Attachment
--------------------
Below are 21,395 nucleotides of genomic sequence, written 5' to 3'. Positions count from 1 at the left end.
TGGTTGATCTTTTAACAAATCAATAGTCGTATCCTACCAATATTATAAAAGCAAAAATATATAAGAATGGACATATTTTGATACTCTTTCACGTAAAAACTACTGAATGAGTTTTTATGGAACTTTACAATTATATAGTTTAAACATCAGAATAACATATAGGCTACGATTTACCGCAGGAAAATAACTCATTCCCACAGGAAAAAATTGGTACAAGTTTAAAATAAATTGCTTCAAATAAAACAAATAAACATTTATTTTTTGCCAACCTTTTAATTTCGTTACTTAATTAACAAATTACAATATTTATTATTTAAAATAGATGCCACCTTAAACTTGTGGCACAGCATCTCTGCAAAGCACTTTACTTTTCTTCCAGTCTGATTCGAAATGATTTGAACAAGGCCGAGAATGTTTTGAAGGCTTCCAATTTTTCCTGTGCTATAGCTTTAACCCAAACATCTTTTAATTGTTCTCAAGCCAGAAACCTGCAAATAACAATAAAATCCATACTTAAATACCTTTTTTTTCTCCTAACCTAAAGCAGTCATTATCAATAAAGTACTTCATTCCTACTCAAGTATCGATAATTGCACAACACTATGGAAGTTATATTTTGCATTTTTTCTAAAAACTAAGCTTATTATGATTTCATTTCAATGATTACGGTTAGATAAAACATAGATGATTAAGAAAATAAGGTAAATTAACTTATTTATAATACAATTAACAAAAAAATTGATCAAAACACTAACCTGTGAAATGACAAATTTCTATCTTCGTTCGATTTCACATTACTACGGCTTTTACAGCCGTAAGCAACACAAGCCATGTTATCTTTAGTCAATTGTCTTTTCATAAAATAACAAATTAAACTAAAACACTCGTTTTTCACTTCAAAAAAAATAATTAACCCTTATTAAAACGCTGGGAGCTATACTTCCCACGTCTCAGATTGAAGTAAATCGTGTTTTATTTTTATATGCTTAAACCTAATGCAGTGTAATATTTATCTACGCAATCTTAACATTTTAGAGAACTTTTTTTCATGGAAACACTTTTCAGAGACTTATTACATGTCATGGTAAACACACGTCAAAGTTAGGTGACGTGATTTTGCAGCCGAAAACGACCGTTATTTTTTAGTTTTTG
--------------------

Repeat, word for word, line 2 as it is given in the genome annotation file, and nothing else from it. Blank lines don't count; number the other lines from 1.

TGGTTGATCTTTTAACAAATCAATAGTCGTATCCTACCAATATTATAAAAGCAAAAATATATAAGAATGGACATATTTTGATACTCTTTCACGTAAAAACTACTGAATGAGTTTTTATGGAACTTTACAATTATATAGTTTAAACATCAGAATAACATATAGGCTACGATTTACCGCAGGAAAATAACTCATTCCCACAGGAAAAAATTGGTACAAGTTTAAAATAAATTGCTTCAAATAAAACAAATAAACATTTATTTTTTGCCAACCTTTTAATTTCGTTACTTAATTAACAAATTACAATATTTATTATTTAAAATAGATGCCACCTTAAACTTGTGGCACAGCATCTCTGCAAAGCACTTTACTTTTCTTCCAGTCTGATTCGAAATGATTTGAACAAGGCCGAGAATGTTTTGAAGGCTTCCAATTTTTCCTGTGCTATAGCTTTAACCCAAACATCTTTTAATTGTTCTCAAGCCAGAAACCTGCAAATAACAATAAAATCCATACTTAAATACCTTTTTTTTCTCCTAACCTAAAGCAGTCATTATCAATAAAGTACTTCATTCCTACTCAAGTATCGATAATTGCACAACACTATGGAAGTTATATTTTGCATTTTTTCTAAAAACTAAGCTTATTATGATTTCATTTCAATGATTACGGTTAGATAAAACATAGATGATTAAGAAAATAAGGTAAATTAACTTATTTATAATACAATTAACAAAAAAATTGATCAAAACACTAACCTGTGAAATGACAAATTTCTATCTTCGTTCGATTTCACATTACTACGGCTTTTACAGCCGTAAGCAACACAAGCCATGTTATCTTTAGTCAATTGTCTTTTCATAAAATAACAAATTAAACTAAAACACTCGTTTTTCACTTCAAAAAAAATAATTAACCCTTATTAAAACGCTGGGAGCTATACTTCCCACGTCTCAGATTGAAGTAAATCGTGTTTTATTTTTATATGCTTAAACCTAATGCAGTGTAATATTTATCTACGCAATCTTAACATTTTAGAGAACTTTTTTTCATGGAAACACTTTTCAGAGACTTATTACATGTCATGGTAAACACACGTCAAAGTTAGGTGACGTGATTTTGCAGCCGAAAACGACCGTTATTTTTTAGTTTTTG